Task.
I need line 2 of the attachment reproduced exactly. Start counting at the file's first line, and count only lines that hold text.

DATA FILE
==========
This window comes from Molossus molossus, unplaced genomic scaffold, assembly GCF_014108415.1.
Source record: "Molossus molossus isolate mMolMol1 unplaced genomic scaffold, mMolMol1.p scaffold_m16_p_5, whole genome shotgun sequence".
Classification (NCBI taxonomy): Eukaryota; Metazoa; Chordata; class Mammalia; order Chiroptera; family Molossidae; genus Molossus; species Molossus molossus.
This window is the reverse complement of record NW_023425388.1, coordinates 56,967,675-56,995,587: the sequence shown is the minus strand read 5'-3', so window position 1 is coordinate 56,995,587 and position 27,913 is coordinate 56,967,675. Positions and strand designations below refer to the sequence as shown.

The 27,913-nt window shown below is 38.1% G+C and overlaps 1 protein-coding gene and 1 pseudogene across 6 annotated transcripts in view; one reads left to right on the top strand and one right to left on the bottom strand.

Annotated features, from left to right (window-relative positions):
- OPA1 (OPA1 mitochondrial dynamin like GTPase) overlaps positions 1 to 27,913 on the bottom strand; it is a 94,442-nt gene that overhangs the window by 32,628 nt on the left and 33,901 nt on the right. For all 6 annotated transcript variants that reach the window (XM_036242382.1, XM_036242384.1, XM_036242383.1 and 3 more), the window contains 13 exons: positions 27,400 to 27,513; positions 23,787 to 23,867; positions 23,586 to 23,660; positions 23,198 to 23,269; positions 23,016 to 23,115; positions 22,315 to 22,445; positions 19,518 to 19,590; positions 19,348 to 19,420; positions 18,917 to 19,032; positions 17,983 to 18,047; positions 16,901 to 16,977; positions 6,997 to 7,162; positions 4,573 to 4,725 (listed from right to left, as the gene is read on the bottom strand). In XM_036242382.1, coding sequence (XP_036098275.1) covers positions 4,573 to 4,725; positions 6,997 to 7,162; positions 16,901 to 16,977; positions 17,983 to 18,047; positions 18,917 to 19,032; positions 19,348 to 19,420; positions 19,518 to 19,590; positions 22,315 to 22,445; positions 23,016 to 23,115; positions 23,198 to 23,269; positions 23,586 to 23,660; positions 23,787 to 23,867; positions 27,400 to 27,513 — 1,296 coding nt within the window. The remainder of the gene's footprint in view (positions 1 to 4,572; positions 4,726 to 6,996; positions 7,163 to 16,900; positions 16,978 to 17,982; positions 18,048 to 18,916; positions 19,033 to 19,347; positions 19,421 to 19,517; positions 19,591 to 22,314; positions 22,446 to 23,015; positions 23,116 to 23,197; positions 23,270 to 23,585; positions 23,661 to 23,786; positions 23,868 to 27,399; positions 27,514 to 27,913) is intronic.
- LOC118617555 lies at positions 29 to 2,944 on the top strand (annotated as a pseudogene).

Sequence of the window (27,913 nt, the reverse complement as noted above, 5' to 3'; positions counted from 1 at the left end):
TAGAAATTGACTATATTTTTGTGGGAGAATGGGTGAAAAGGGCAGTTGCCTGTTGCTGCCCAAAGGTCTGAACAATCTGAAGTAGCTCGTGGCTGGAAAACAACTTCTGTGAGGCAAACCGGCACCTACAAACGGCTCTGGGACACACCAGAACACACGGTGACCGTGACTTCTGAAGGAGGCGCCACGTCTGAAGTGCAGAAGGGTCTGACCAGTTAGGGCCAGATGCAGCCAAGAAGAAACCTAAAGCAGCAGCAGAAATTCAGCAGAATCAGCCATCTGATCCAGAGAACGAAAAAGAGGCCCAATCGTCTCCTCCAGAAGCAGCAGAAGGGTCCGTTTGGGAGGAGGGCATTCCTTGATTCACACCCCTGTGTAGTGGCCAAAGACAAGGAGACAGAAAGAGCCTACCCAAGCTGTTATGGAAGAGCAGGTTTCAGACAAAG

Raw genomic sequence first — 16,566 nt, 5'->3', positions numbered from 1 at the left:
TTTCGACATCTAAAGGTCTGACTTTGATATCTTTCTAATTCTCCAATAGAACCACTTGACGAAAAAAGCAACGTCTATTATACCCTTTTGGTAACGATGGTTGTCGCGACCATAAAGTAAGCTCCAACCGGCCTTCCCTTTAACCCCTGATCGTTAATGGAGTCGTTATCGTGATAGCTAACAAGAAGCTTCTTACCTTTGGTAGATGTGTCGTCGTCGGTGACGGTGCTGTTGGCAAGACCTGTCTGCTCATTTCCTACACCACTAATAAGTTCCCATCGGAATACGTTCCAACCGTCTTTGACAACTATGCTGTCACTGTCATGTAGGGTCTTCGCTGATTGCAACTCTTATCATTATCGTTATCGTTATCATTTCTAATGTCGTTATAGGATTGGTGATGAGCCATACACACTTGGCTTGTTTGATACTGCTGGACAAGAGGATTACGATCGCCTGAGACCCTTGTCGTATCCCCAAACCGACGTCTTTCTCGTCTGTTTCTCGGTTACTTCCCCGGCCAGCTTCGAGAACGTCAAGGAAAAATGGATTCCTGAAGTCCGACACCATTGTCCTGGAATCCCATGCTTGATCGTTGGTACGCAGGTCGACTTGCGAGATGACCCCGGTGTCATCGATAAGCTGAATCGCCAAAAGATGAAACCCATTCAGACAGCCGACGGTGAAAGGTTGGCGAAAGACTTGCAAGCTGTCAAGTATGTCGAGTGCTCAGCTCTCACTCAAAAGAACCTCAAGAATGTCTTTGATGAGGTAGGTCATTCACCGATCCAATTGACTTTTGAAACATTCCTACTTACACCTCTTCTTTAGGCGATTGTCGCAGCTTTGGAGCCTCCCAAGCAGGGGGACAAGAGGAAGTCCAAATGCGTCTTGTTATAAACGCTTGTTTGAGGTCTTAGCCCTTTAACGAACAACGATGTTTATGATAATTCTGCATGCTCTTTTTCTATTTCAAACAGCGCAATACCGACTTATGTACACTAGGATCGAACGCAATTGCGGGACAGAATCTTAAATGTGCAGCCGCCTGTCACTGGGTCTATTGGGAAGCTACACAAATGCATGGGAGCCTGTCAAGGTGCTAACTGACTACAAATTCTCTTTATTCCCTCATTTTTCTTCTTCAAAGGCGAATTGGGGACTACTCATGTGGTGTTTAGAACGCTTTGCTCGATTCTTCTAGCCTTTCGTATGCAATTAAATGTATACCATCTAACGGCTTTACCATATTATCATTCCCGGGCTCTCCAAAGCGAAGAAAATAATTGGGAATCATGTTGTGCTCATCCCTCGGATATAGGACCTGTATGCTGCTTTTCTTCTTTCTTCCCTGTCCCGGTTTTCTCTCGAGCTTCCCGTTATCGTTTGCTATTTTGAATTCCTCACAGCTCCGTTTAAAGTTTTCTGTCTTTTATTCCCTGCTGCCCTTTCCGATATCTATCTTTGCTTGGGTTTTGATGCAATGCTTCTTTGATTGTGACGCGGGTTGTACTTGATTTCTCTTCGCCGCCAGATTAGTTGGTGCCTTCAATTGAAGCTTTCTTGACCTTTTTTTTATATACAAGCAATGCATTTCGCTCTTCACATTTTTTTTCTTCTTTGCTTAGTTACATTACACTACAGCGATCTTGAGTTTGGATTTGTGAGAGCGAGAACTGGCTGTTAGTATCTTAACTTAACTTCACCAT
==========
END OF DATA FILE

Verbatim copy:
Source record: "Molossus molossus isolate mMolMol1 unplaced genomic scaffold, mMolMol1.p scaffold_m16_p_5, whole genome shotgun sequence".